As long as there is an unelected House of Lords we must have some bishops in it.

    I am a proud supporter of antidisestablishmentarianism
    You are a proud supporter of pseodoantidisestablishmentarianism, and much other nonsense.
  • isamisam Posts: 38,638

    HYUFD said:

    isam said:

    HYUFD said:
    In the leader ratings, both Boris and Sir Keir record their lowest ever net score
    34% approve of Boris to only 28% who approve of Starmer, though Starmer has a higher net score than Boris, -11% to -15%

    https://twitter.com/OpiniumResearch/status/1424083672156844038?s=20

    https://twitter.com/OpiniumResearch/status/1424084175519354886?s=20
    I suppose all of the Don't Knows can be assumed to actually love Bozo and despise Keir.
    No, I think it is more that the dont know's are less likely to vote. I prefer to divide the positives by 70 (30% of people dont vote). On that basis Boris scores 48.6 and Sir Keir 40
  • IshmaelZIshmaelZ Posts: 16,051
    kle4 said:

    IshmaelZ said:

    kle4 said:

    IshmaelZ said:

    Carnyx said:

    Alistair said:

    malcolmg said:

    The vote swing in the Scottish byelection in Livingston was interesting.

    Not the vote swing from 2017 but from 2012:

    SCON +18.2%
    SLAB -21.8%

    That's not tactical voting as its a traditional SLAB area and even in 2017 SLAB were ahead of SCON.

    Now we know that SLAB have problems but I'll suggest that Scots found the Cameron-Osborne gang detestable in a way they no longer do.

    The vote swing in the Scottish byelection in Livingston was interesting.

    Not the vote swing from 2017 but from 2012:

    SCON +18.2%
    SLAB -21.8%

    That's not tactical voting as its a traditional SLAB area and even in 2017 SLAB were ahead of SCON.

    Now we know that SLAB have problems but I'll suggest that Scots found the Cameron-Osborne gang detestable in a way they no longer do.

    mental assumption
    The facts are the facts Malcy.

    And SCON are doing much better in areas where they shouldn't even be the main unionist option.
    Gosh, if only there was some kind of event or events that occurred between 2012 and 2017?

    SIndy and Brexit realigned Scottish voting coalitions quite dramatically.
    To the benefit of SCON.

    Something PB's SCON haters didn't predict.
    Yes some of the narrative on Scotland has been oversimplified. This ward was a real bellwether ward and while East Calder is a traditional working class Labour area the rest of the ward is more lower middle class/middle class. It's the sort of area which should support a ~20% Tory vote easily and of course West Lothian was only 58% remain. It is a dire result for Labour result and what I expect for the Tories and largely what I would expect for the SNP as they are strong in the eastern suburbs of Livingston with the Greens doing surprisingly well.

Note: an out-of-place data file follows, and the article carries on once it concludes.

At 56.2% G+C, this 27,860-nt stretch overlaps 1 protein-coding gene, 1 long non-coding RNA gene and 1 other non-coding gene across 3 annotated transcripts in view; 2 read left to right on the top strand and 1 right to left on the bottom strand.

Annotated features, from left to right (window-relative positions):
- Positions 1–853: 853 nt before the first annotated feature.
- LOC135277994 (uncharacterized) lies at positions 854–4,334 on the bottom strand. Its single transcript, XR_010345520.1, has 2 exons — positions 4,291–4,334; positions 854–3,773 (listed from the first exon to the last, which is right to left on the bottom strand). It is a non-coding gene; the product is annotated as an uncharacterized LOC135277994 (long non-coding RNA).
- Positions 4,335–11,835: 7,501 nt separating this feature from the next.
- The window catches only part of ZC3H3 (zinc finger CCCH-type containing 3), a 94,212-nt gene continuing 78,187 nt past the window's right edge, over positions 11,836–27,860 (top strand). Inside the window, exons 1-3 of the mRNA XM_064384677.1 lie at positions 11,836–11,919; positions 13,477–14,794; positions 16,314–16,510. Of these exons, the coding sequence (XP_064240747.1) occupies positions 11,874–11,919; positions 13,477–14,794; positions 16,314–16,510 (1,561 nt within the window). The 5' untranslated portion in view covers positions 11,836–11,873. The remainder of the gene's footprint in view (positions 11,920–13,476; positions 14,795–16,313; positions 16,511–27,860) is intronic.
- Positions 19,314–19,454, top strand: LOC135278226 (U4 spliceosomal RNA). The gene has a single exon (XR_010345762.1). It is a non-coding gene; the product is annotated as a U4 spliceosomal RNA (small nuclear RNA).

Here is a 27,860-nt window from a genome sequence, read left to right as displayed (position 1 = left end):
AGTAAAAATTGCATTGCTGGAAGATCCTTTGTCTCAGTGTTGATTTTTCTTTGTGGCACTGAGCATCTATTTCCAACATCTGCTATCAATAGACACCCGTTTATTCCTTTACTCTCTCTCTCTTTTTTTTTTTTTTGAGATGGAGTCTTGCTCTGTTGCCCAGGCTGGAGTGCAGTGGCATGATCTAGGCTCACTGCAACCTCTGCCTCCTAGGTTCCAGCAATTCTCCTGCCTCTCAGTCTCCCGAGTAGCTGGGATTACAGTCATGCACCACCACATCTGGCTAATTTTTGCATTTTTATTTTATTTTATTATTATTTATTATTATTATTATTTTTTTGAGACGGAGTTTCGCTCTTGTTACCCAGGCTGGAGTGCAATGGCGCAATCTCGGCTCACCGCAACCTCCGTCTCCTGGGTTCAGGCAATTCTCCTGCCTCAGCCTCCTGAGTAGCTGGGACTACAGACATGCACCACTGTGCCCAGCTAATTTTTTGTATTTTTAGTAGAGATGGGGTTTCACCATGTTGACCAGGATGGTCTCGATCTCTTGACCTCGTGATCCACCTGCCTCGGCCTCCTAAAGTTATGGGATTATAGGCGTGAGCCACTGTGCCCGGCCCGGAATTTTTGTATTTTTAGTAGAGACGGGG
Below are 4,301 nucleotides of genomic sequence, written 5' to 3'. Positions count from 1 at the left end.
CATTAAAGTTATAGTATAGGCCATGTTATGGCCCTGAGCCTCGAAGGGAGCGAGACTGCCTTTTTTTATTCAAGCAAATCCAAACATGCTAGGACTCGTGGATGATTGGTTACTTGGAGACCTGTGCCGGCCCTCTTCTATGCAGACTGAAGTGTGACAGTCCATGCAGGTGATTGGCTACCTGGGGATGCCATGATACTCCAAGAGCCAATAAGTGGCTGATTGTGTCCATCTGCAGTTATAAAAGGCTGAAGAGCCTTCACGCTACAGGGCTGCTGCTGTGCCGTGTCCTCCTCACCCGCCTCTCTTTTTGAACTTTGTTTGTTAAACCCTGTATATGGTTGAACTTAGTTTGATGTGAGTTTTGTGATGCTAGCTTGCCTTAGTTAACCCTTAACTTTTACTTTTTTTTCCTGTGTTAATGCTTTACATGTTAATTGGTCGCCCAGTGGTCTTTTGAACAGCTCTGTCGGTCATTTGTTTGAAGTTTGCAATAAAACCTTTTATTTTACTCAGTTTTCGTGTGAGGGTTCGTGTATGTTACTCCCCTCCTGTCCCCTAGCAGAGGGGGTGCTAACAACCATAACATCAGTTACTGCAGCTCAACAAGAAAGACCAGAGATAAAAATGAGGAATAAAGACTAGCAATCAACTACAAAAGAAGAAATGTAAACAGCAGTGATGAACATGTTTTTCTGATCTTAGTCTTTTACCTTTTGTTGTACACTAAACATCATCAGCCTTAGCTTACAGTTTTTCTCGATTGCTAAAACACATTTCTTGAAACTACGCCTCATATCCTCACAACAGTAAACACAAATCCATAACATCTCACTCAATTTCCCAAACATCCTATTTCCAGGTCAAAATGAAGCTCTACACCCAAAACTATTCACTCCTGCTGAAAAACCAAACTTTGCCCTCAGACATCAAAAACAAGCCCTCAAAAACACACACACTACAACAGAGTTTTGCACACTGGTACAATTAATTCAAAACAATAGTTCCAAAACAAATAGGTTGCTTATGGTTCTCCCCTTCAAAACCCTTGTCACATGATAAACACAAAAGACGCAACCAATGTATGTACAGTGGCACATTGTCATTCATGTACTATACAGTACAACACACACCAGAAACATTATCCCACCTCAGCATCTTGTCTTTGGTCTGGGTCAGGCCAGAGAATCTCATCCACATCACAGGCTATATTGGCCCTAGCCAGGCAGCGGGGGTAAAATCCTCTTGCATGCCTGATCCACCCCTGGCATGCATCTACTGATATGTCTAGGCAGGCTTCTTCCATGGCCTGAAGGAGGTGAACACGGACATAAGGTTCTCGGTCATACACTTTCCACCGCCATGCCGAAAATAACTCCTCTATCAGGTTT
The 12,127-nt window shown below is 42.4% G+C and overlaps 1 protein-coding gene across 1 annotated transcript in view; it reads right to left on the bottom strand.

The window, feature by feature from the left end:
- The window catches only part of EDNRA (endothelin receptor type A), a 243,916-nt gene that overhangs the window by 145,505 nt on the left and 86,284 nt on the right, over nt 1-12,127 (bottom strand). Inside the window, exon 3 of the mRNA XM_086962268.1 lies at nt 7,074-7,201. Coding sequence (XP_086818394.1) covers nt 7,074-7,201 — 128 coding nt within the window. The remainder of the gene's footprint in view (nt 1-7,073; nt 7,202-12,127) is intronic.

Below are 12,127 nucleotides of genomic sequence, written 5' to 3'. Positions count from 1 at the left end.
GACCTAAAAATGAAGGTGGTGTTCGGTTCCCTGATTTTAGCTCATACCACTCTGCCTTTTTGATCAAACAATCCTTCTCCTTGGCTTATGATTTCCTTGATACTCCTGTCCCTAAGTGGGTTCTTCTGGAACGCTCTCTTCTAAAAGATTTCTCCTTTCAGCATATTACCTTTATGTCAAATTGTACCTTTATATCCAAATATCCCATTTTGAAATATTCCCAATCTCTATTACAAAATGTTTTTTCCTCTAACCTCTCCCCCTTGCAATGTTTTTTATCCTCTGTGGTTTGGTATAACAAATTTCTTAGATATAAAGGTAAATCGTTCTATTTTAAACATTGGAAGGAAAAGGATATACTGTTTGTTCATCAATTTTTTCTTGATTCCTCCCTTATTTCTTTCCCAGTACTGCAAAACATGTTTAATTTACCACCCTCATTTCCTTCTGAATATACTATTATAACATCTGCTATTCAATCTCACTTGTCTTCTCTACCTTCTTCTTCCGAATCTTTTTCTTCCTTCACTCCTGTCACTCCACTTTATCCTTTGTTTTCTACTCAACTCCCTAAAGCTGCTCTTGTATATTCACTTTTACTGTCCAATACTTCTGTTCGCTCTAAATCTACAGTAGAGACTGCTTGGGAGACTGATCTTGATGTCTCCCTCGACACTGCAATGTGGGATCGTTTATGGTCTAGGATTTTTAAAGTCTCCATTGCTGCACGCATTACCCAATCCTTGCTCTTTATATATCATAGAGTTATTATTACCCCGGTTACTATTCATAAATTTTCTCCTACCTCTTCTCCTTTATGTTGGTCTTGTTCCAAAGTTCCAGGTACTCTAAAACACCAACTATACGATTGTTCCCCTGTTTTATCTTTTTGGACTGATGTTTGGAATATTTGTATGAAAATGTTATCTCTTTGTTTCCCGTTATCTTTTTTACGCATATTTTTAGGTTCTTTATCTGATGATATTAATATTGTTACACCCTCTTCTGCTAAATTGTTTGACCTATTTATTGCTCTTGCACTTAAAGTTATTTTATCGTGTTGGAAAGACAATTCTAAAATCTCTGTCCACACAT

Thanks Gary. Great with some local knowledge.

    “Dire result for Labour” suits me. They are the last remaining bulwark shoring up the crippled Union.
    The union is doing fine, it is support for independence that is falling


    Britain Elects
    @BritainElects
    ·
    10m
    Scottish independence voting intention:

    Yes: 44%
    No: 47%

    --

    Excl. undecideds:
    Yes: 48%
    No: 52%

    via
    @RedfieldWilton
    , 04 - 05 Aug
    But that is actually going up ...
    Long way from being safe to call indyref2
    Safe to call indyref2 being No polling high enough for the Bottler not to crap himself at the prospect of losing?
    I think Sturgeon will be crapping it thinking she may win it.

    Perhaps then can we all move on, as we all confront the reality of the situation,
    Known Nicola our entire adult lives. She will be outstanding in victory: magnanimous, uniting and strategic. Bygones will be bygones.
    Like that little victory dance when she took out the LD woman? A real 'Where there is discord, may we bring harmony" statesperson.
    There was nothing wrong with having a brief moment of celebration at the defeat of an opponent.
    It was really demeaning, looked like an Ingerland supporter on 12 pints of lager and a gram of inferior coke doing a GET IN THERE MY SON.
    That may well be so, but if someone is going to celebrate in a manner some see as uncouth that's up to them. I don't think you'd want to overdo it, but I don't see what's worth getting worked up about either. More genuine that phoney words about respecting each other and the like.